Wednesday, November 25, 2009

I'd feel remiss if I failed to mention the passing of Blue Cheer's Dickie Peterson last month. Peterson was bass-man for the incomparable trio, which was as responsible as any other when it comes to the establishment of everything from acid rock and heavy blues to the noise and heavy metal genres. On those first two albums, Vincebus Eruptum and Inside Outside, the blues obsessed boogie hounds reduced rock 'n' howl to its most primal thudding-caveman essence. Sure Led Zeppelin and some of them British boys may have been better players with louder dynamics, but it could be said none was ever as truly visceral and stupefied to the bone as The 'Cheer in their heyday back in the late '60s. No small wonder so many of my favorite British heavy guitar bands from the '70s (The High Tide, Motorhead, Uriah Heep, etc) owed Blue Cheer such a debt. And lets not forgot that the god of dark noise, Keiji Haino, has said Blue Cheer is the single biggest influence on his own amazing power trio, Fushitsusha.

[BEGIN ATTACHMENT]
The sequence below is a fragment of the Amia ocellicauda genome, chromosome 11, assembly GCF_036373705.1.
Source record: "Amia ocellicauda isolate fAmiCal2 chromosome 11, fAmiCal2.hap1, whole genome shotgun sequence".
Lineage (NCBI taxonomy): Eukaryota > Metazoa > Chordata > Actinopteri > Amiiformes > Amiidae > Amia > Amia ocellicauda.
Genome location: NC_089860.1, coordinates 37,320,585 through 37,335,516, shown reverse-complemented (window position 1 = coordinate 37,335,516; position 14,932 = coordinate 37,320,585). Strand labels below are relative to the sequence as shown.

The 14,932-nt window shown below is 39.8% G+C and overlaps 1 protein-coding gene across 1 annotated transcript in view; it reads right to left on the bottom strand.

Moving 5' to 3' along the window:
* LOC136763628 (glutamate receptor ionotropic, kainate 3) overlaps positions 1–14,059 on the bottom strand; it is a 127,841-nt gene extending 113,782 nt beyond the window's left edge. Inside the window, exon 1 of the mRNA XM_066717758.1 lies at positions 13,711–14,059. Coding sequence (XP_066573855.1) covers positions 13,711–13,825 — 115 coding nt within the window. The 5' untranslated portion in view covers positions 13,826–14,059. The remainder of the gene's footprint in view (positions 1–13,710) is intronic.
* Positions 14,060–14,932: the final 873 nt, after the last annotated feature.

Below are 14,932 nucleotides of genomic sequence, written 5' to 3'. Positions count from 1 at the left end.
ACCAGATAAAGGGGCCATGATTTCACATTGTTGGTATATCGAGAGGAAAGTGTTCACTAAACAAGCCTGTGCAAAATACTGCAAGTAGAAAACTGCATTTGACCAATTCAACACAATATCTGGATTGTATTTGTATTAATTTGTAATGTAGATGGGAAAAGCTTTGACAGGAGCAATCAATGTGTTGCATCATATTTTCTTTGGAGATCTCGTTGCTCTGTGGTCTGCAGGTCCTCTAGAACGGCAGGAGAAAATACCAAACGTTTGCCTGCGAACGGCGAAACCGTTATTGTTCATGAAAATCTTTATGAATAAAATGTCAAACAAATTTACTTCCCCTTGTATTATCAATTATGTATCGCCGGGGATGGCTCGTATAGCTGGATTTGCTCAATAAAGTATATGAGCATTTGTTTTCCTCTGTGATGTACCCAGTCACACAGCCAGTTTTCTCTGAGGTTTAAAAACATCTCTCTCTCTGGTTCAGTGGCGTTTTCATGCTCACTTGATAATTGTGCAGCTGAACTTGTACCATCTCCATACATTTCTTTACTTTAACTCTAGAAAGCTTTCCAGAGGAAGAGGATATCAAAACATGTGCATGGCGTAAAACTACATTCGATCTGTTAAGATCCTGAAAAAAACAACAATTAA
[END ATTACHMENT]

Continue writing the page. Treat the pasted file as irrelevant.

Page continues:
This clip of "The Hunter" from '68 says it well. Godly:

I loved 2012. Really. It's a Roland Emmerich flick, so yes, it's pretty laughable. Still, I dig watching two things more than most -- John Cusack shouting at his family "LETS GO GO GO!" and California cracking in half and falling into the Pacific. I don't know if I'd say it is genuinely good, but it's probably the best thing ol' Ro's done since Independence Day. Haha. 2012. Heightened solar activity and galactic alignment. Continental displacement theory. WOOHOO! If only, baby! Never know these days. Anyway, if you want to get the overall POWER and DRAMA of said film minus the ass-numbness that comes with watching it for two and a half hours on the big screen, check out this trailer, which is the best I've seen and packs more cinematic punch in just over 2 minutes than the actual 150 min version in theaters right now. I suggest watching that sucker in HD and dig that ominoud sound design!

And then there was this: the video for The Flaming Lips' "Watching the Planets," which could almost be a short concept film about Womblife itself. It's uncanny...and very cool. Courtesy of

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